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How to Leave Your Dog at Home Without a Gate or Crate

How to Leave Your Dog at Home Without a Gate or Crate

To leave or not to leave… your dog home alone? That is the question.

Most pet parents wrestle with a similar dilemma: What to do when you’ve got to leave the house but taking your pup along for the ride is not ideal.

We’ve all seen humorous (who, me?) videos of canine chaos when dogs are left at home without supervision. We’re talking trashcan disasters, chewed up shoes, sofas covered in fur and sometimes worse.

But if you’re like most pet parents who want to give their pup the freedom to roam while you’re not home, traditional solutions like gates and crates simply won’t cut it.

They feel a bit too much like puppy prison, right?

If you are planning on leaving your dog at home alone, keeping her comfortable and safe are key.

Below we’ll offer some tips and ideas on how to do just that, as well as how to train your dog to stay at home alone using the latest in today’s pet tech.

Setting Up a ‘Dog-Safe Zone’

“Leaving your dog home alone is hard on both of you,” but it’s fairly easy to set up a “dog-safe zone” to keep them comfortable and entertained, according to

Tips for doing so (from PETA, Rover and other sources) include:

  • Pick your space: “Almost any spare space in your home can double as a dog room: a laundry room, spare bedroom, or even a large walk-in closet,” says Rover, which notes that the zone need not be large. “In fact, many dogs prefer smaller spaces. In addition, limiting your dog’s access to the rest of the house may prevent unwanted behaviors like chewing, barking and potty accidents.”
  • Safeguard your dog zone: Monitor the room for any possible safety hazards such as loose electrical cords, cleaning materials, dangling blinds or drapes, potentially toxic plants such as lilies, aloe vera, ivy, etc.
  • Secure your belongings: You’ll also want to tidy up the space to ensure that there are no shoes, non-dog toys, electronic devices or valuables laying around.

  • Make the bed: Ideally, Fido will pass at least some of the time relaxing and getting some shuteye, so Rover advises pet owners to “make a soft, relaxing bed the focal point of your doggy zone.” Depending on your house rules, a comfy couch or even a human bed can serve this purpose.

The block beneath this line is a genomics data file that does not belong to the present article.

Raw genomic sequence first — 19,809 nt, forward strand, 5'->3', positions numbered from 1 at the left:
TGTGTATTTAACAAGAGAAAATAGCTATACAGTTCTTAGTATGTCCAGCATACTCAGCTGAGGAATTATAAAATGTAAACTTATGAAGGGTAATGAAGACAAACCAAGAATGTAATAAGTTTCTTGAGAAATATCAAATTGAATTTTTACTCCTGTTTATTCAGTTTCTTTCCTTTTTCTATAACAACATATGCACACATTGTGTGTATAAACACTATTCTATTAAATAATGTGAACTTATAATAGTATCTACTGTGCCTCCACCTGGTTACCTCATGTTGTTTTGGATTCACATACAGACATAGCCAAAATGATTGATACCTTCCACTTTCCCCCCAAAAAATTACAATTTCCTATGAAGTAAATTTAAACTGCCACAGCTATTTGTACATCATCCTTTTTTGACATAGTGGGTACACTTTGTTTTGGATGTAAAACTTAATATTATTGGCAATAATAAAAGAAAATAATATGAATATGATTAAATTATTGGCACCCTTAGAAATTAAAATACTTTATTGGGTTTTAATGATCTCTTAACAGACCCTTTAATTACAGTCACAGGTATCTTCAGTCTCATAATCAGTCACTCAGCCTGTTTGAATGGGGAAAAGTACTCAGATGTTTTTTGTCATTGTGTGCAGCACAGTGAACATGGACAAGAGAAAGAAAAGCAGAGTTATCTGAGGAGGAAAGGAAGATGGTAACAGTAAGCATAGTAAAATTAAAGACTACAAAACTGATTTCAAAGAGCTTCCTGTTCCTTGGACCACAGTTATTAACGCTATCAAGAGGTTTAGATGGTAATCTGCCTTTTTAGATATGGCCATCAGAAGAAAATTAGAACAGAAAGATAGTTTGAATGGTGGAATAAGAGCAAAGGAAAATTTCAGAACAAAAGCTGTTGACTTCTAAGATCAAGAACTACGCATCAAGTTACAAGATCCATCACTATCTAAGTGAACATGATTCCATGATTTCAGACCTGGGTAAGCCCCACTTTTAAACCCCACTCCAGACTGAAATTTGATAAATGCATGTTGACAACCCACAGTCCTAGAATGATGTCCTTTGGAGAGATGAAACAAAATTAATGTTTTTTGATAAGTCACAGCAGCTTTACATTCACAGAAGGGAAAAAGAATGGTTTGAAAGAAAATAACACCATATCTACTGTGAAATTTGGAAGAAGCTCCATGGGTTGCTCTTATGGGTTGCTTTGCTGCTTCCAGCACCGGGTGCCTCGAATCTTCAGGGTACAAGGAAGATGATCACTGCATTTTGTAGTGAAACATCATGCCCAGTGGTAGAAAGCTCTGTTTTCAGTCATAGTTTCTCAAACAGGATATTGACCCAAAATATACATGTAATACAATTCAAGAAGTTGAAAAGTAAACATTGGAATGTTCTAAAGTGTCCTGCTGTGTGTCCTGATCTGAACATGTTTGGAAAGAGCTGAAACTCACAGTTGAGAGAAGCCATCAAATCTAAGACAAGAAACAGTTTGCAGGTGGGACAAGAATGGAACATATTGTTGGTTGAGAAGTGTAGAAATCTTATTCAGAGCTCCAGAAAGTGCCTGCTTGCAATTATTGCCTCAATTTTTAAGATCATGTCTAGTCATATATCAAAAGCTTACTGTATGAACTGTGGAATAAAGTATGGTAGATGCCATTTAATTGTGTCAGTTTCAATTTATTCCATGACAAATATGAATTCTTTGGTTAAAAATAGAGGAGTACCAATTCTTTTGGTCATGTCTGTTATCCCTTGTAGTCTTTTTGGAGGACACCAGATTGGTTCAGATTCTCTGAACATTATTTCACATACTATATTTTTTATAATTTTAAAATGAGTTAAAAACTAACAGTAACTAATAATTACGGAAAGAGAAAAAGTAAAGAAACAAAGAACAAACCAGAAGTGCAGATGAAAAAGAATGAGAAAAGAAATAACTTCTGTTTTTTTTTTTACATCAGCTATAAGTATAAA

• Provide some entertainment: “No dog zone is complete without stuff to keep your dog busy,” says Rover, which recommends providing items like favorite toys, puzzle or treat ball toys, or that worldwide canine favorite, a Kong toy filled with something yummy. And don’t forget to leave out some fresh drinking water; just like humans, dogs need H20.

But in addition to some of the tried-and-true strategies above, there’s also some new advancements in pet tech that may help you as well.

High-Tech Helpers to Train Your Dog to Stay Home Alone

Technology is changing the game when it comes to the shared human-canine experience. It’s also creating some major peace of mind for pet parents who can’t be with their pups every second of the day.

When it comes to leaving your dog at home, our revolutionary “smart collar” — the Wagz® Freedom Smart Dog Collar™ — provides options for canine containment not only in your yard, but also inside your home.

In addition to using GPS data to create virtual “geofences” outside your home or anywhere you go, the collar also works with the Wagz Tagz inside your home to help create Keep Out Zones inside your home.

With Tagz, the days of seeing dog hair and dirt all over your couch or bed or finding a mess next to your tipped-over trash are pretty much over.

All you have to do is slide one of the Tagz under a couch cushion, beneath a bed, or place it anywhere you want to limit your dog's access. And with some basic training — no more dirt on the couch or tipped over trash cans.

Want to learn more about Wagz Tagz? Click here.

Still not sure whether to leave your pup home alone quite yet? You might try easing your best bud into it — leaving for extended periods of time until she gets the hang of the rules and the boundaries you’ve created.

And remember, training takes time. But focusing on comfort and safety will go a long way to ensure your pup is good while you go out.


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